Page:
The latest issue of the UK Press Gazette (not online, unfortunatly) exposes the shocking level of fact-checking in British regional journalism. Roger Stachis, trying to promote his new web site, duped “more than 10″ regional papers — including the Cambridge Evening News, the Croydon Guardian the Bath Chronicle, the Middleton Guardian, and the Solihull Times — into believing he was a local boy done good.

Each of the papers ran a version of the story that Stachis had caught the attention of Silicon Valley venture capitalists, who were offering him several thousand pounds for a stake in his web site. Stachis had done his homework, backing his claim to being locally “born and bred” by naming local schools that he claimed to have attended and even streets that he claimed to have lived on. None of the papers bothered to verify any of it. The deception was finally discovered when reporter Kevin Shoesmith of the Swindon Evening Advertiser tried to confirm the claims.

Ironically, a feature in the same issue of Press Gazette provides advice on using six online research tools for journalists. Had the reporters learned to use these tools earlier, they would have found out lots about Stachis via Google News: From the Daily Post in north Wales, they would have found out that Stachis is from a town called Buckley. They might also have learned that nearly identical text ran in the Croydon Guardian, except, predictably, the claim that Stachis is from that south London suburb. The Middleton Guardian, based near Manchester, went further:

Roger Stachis, originally from Coniston Drive officially launched last Friday, and is already receiving attention from Silicon Valley bigwigs, including a five-figure funding offer from venture capitalists.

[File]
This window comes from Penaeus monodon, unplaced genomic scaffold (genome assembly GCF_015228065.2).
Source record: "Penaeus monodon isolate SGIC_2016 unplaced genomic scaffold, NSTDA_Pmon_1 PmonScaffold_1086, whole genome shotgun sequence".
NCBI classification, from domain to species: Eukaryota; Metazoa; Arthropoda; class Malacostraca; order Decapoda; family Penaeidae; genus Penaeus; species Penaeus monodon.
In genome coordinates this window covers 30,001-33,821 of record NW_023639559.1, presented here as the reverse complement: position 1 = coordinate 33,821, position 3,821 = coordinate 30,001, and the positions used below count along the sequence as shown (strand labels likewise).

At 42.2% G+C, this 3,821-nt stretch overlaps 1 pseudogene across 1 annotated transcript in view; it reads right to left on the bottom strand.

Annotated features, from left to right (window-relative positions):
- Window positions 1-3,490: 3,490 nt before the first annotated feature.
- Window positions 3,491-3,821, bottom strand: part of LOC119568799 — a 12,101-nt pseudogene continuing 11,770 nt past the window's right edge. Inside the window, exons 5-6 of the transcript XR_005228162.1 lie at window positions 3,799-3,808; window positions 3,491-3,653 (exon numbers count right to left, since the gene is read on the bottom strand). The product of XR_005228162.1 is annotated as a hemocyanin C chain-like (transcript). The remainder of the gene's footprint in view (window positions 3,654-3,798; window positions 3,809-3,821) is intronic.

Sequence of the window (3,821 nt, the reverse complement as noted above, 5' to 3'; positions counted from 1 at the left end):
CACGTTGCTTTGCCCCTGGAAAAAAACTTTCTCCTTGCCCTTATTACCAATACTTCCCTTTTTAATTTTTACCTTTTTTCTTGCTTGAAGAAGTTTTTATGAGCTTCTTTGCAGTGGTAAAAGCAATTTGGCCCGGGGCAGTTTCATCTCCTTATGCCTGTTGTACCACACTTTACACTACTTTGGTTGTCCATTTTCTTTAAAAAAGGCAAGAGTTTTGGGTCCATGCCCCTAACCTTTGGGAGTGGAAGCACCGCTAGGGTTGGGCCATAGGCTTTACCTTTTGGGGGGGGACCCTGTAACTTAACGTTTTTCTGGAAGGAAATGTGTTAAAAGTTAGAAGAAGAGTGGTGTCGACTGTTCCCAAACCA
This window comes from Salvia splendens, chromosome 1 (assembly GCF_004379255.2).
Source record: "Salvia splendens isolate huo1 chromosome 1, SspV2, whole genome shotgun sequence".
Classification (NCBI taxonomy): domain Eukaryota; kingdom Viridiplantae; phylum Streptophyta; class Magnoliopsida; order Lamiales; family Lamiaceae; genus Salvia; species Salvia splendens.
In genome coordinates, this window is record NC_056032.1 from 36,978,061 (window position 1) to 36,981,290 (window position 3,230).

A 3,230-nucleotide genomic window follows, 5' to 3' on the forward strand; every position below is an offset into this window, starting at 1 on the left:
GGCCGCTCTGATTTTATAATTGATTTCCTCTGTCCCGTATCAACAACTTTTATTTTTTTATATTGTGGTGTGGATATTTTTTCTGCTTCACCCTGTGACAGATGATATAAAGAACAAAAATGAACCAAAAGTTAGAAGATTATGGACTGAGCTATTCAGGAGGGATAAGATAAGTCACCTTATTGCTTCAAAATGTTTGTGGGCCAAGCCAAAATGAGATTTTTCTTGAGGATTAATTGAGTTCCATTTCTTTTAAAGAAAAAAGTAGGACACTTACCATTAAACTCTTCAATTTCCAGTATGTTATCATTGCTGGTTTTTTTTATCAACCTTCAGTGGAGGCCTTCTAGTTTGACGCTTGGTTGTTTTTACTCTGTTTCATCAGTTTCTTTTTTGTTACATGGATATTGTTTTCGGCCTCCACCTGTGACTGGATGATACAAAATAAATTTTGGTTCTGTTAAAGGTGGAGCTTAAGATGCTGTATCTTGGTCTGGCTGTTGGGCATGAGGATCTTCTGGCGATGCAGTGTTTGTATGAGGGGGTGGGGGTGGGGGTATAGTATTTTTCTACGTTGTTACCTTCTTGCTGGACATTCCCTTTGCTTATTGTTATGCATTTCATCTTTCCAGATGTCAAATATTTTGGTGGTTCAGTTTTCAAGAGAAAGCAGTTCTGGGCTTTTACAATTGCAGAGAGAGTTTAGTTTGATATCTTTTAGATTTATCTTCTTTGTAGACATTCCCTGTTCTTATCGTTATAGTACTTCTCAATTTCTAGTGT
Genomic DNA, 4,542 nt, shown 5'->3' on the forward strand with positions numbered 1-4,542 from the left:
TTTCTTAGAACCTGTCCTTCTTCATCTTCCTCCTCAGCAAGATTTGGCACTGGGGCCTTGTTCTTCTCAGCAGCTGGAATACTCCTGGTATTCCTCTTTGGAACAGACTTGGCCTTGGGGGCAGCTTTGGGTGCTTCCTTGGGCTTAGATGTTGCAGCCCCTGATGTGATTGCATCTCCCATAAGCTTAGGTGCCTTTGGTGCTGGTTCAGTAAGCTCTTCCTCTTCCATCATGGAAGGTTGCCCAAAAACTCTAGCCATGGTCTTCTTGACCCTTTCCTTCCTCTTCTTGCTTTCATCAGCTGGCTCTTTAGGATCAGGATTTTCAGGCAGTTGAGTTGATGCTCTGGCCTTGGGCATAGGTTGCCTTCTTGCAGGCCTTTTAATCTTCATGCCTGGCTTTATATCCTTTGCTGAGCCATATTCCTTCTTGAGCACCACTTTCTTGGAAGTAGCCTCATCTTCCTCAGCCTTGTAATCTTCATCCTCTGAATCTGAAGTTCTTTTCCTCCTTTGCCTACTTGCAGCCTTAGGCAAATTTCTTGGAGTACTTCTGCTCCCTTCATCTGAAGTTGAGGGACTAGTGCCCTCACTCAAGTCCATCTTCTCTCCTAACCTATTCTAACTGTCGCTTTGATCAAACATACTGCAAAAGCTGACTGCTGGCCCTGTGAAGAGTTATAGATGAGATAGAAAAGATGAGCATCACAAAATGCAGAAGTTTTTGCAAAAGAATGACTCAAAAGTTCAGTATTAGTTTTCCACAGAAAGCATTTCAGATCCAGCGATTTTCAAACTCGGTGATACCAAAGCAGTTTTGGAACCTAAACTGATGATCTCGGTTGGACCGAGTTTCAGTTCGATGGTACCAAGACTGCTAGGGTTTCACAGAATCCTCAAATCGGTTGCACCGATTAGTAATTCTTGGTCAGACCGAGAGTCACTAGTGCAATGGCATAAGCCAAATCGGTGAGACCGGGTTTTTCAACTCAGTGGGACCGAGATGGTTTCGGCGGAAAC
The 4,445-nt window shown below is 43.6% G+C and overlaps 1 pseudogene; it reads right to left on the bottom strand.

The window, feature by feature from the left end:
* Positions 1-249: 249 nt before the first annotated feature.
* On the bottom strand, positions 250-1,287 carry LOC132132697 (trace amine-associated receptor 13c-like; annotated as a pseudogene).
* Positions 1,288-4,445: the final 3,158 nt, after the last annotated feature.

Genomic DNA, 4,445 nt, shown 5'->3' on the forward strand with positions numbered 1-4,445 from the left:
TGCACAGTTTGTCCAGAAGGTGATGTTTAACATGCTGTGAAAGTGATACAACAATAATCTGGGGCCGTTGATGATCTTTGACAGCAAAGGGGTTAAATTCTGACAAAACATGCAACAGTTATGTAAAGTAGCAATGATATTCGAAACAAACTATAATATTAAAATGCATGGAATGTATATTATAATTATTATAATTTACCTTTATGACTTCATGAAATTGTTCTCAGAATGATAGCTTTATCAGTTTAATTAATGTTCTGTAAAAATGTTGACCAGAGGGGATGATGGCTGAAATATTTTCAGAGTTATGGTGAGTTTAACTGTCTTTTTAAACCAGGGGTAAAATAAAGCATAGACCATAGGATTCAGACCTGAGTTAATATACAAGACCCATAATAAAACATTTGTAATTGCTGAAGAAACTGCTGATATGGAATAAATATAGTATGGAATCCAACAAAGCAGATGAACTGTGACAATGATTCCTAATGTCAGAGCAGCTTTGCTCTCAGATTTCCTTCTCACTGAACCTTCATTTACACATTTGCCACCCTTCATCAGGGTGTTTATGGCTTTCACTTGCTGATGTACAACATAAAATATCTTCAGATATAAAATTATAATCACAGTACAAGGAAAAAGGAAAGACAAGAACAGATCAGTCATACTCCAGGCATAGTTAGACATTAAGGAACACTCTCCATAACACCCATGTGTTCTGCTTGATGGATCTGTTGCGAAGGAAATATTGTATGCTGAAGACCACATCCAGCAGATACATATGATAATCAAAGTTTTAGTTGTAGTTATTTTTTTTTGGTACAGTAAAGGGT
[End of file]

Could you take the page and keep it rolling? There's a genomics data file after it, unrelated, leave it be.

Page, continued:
Roger, aged 24, attended Queen Elizabeth Secondary School before taking an HND then BSC in Computer Science at Nottingham Trent University. He is currently on a back-packing holiday in Europe and says he wants to take up teaching or lecturing when he returns. Explaining the unique nature of, Roger said: “It turns the traditional search engine concept on its head. It’s just one giant noticeboard! Instead of automated software ‘crawling’ the web looking for information, the information comes to hoowot from its users.”

Not to be scooped, the Scunthorpe Telegraph reported:

In its first month, more than 6,000 people logged on to, which was created by Roger Stachis, from Belton – and its popularity appears to be spreading round the globe.’s success has already been noticed by some of the big players in the cyber business, with one company already promising to back the site to the tune of a five-figure sum.</p>

“Some people are already comparing hoowot’s fortunes to the likes of Google and Friendstar – both privately funded small-time start-ups, which were a tearaway success from day one.

Stachis is from Plumstead in the News Shopper; the The Free Press in north Wales “can reveal” that he’s from Corwen; the Ilkeston Advertiser thinks he’s from Little Hallam “and a former pupil of Ilkeston School”. It goes on and on.

As a publicity stunt, it was obviously pretty successful — and the meta-journalism about the incident (including, I’m afraid, this post) will only give Stachis even more publicity. But it will also leave a permanent record of the deception. Not all publicity is good publicity.